Thank you and take care

    1. PJ

      DD,

      I think it’s a holdover from our high school sports days. Bench and biceps, bench and biceps! When you get a little older the cardio becomes much more important, especially considering the weight just doesn’t melt off like it used to. I totally agree that fitness has to be a way of life. I don’t claim to have all the answers, but I’m glad that by sharing some tips others like yourself have chosen to chime in and add their experiences.

      Thanks again

      PJ

  5. Georges Fahmy

    Another awesome article by PJ, i totally agree with the advice. Fitness is a lifestyle, one must keep striving to become the best, to increase survival rate. If you can’t pull your own weight (Doing one Pullup) at the gym, how well do you think you will fare in a SHTF scenario when you must climb a fence while carrying you Bugout Bag that weighs 12kgs after you’ve spent your breath running away from evil doers?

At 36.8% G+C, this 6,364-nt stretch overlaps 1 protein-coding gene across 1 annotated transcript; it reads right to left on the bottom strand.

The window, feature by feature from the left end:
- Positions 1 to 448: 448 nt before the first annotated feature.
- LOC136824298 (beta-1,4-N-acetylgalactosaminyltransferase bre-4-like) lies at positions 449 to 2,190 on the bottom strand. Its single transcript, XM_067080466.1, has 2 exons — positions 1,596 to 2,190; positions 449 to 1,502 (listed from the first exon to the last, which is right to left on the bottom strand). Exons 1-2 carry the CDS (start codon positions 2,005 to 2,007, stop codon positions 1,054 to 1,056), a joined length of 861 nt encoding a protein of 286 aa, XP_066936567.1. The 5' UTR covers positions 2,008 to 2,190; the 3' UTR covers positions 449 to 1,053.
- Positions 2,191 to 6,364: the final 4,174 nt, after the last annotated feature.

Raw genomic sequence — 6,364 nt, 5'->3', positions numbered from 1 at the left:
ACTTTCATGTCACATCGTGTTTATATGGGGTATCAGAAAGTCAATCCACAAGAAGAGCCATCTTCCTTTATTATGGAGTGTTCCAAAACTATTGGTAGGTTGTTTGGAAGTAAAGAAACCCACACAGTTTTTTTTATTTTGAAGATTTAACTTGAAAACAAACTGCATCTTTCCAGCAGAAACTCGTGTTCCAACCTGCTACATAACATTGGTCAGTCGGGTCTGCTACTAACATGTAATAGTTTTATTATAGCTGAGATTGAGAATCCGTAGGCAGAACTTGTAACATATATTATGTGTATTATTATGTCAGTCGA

A friend of mine (In Lebanon) is a prepper, and he has enough food, water, ammo, and preps to last him a while. He even trained with me in Senshido (Personal Protection) and firearms. BUT…He is a lazy cracker that uses the “I have no time” and “I’m a former athlete, I was a national swimming champion” excuses to not train. Even though i still have remnants of a belly, at least I’m doing my best to be as strong and as fit as possible. He, on the other hand, thinks that when the SHTF, he will metamorphose into a warrior athlete overnight by shedding his small beer belly, and grow the muscles that matter. Truth be told, he is physically weak and my female students can manhandle him. A sad story indeed…